As of 2020, 1 in 3 people in North America will be effected by diabetes. There are two types of diabetes: type 1 diabetes and type 2 diabetes. Both types involve fluctuations in blood sugar and respond to changes in diet, exercise and lifestyle.
Type 1 diabetes is the result of a problem with the pancreas, an organ that converts food into fuel that the cells of the body use to function. Among other functions, the pancreas produces insulin, which is a hormone that “unlocks” muscle cells to allow those cells to absorb sugar from the blood and lower blood glucose levels. People with type 1 diabetes do not produce insulin; this prevents cells from absorbing sugar from the blood, which leaves blood glucose at dangerously high levels. Those with type 1 diabetes use insulin injections to help their body cells absorb blood glucose.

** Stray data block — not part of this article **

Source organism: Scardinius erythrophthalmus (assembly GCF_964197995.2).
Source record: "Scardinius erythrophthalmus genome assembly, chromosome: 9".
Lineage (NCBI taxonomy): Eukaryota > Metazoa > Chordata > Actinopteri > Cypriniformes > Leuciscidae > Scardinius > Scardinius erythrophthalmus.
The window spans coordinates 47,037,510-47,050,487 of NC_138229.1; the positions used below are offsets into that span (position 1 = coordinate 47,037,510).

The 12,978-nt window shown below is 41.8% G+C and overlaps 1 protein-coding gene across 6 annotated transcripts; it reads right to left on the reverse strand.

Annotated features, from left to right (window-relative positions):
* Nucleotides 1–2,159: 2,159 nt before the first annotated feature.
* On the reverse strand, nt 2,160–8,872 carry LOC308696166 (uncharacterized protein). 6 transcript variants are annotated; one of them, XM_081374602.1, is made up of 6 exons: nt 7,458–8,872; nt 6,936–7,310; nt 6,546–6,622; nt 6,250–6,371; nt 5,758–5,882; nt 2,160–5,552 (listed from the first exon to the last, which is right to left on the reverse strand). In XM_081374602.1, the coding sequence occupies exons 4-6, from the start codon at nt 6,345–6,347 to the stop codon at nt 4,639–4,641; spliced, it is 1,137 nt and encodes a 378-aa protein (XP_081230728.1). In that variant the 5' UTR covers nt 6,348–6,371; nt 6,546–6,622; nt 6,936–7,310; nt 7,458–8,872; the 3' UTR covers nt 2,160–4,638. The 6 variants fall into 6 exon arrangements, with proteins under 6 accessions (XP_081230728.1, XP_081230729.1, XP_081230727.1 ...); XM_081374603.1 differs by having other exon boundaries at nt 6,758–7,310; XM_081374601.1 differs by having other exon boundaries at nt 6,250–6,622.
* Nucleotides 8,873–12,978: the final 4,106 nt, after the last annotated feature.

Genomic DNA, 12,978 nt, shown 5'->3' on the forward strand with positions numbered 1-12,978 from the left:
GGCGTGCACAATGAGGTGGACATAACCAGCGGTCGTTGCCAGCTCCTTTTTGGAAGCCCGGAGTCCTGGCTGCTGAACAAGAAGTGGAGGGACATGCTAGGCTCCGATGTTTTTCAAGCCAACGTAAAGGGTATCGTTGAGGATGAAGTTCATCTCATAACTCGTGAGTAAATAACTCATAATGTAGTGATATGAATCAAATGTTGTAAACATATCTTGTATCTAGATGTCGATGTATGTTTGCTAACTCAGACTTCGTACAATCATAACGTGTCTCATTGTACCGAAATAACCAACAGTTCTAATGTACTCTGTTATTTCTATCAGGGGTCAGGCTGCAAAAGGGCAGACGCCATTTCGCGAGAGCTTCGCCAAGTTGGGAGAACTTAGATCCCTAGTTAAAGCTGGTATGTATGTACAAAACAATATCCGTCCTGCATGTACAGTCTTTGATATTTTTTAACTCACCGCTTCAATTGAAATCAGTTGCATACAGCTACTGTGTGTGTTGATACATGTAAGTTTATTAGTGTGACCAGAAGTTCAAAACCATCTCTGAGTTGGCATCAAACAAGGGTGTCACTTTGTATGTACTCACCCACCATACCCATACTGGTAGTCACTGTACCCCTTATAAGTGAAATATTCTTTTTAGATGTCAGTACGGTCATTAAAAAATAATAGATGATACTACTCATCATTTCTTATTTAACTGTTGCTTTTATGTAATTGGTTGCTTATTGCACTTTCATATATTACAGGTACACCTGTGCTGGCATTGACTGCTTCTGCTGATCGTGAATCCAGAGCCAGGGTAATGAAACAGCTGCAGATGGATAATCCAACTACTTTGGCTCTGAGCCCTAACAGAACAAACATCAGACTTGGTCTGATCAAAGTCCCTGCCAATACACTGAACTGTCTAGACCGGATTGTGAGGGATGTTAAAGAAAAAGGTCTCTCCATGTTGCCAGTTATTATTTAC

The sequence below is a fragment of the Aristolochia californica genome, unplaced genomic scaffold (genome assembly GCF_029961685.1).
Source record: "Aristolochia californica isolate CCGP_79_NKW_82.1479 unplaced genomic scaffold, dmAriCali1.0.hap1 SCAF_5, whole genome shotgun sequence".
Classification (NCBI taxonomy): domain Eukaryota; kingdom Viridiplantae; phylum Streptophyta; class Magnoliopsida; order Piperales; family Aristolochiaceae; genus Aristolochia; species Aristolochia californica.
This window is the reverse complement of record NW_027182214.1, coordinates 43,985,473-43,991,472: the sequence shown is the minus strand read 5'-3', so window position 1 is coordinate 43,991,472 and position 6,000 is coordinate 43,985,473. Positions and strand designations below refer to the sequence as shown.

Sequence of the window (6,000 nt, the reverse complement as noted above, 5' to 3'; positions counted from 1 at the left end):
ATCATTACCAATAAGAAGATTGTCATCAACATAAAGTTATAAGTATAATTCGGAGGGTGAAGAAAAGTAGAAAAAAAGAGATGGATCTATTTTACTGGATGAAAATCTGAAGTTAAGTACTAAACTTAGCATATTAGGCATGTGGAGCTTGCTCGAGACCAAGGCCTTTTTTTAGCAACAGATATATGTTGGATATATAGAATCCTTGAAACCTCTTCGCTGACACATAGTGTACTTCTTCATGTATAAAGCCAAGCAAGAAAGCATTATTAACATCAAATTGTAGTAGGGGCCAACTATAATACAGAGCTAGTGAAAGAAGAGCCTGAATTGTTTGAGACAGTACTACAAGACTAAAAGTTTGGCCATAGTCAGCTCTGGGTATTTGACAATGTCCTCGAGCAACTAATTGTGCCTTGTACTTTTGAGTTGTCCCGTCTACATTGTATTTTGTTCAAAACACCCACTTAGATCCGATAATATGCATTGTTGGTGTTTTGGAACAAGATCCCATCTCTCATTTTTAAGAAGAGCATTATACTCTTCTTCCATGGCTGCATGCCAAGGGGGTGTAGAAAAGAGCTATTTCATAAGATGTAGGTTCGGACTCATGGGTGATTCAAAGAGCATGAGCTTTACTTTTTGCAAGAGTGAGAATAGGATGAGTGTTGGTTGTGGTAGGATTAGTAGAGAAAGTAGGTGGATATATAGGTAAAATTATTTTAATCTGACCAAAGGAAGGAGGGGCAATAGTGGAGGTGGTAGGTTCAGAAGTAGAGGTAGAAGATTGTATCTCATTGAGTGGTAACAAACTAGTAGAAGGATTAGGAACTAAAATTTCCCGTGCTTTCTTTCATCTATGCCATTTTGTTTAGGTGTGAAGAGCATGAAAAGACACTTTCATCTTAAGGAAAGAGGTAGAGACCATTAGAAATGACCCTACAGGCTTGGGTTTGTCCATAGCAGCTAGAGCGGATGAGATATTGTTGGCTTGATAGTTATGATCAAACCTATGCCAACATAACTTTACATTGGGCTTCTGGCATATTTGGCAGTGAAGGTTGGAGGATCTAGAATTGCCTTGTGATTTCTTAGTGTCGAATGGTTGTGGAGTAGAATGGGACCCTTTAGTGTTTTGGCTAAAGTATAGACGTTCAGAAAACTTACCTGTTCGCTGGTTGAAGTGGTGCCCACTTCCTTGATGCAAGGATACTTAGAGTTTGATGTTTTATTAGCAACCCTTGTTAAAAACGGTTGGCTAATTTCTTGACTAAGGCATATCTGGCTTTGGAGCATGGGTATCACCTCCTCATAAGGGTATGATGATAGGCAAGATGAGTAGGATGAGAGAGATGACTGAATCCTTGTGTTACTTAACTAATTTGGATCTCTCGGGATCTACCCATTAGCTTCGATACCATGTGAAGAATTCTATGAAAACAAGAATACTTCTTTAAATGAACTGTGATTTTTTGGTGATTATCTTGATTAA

Type 2 diabetes may develop because of a combination of genetics and lifestyle choices. If you have a parent with diabetes, your risk for developing it increases. The most common cause of type 2 diabetes is insulin resistance, which means the body cells have become resistant to the effects of insulin so they don’t absorb sugar like they should. Type 2 diabetes is often the result of lifestyle choices, especially those choices that lead to being overweight or obese. These lifestyle choices include lack of exercise, unhealthy meal planning choices, and being overweight or obese.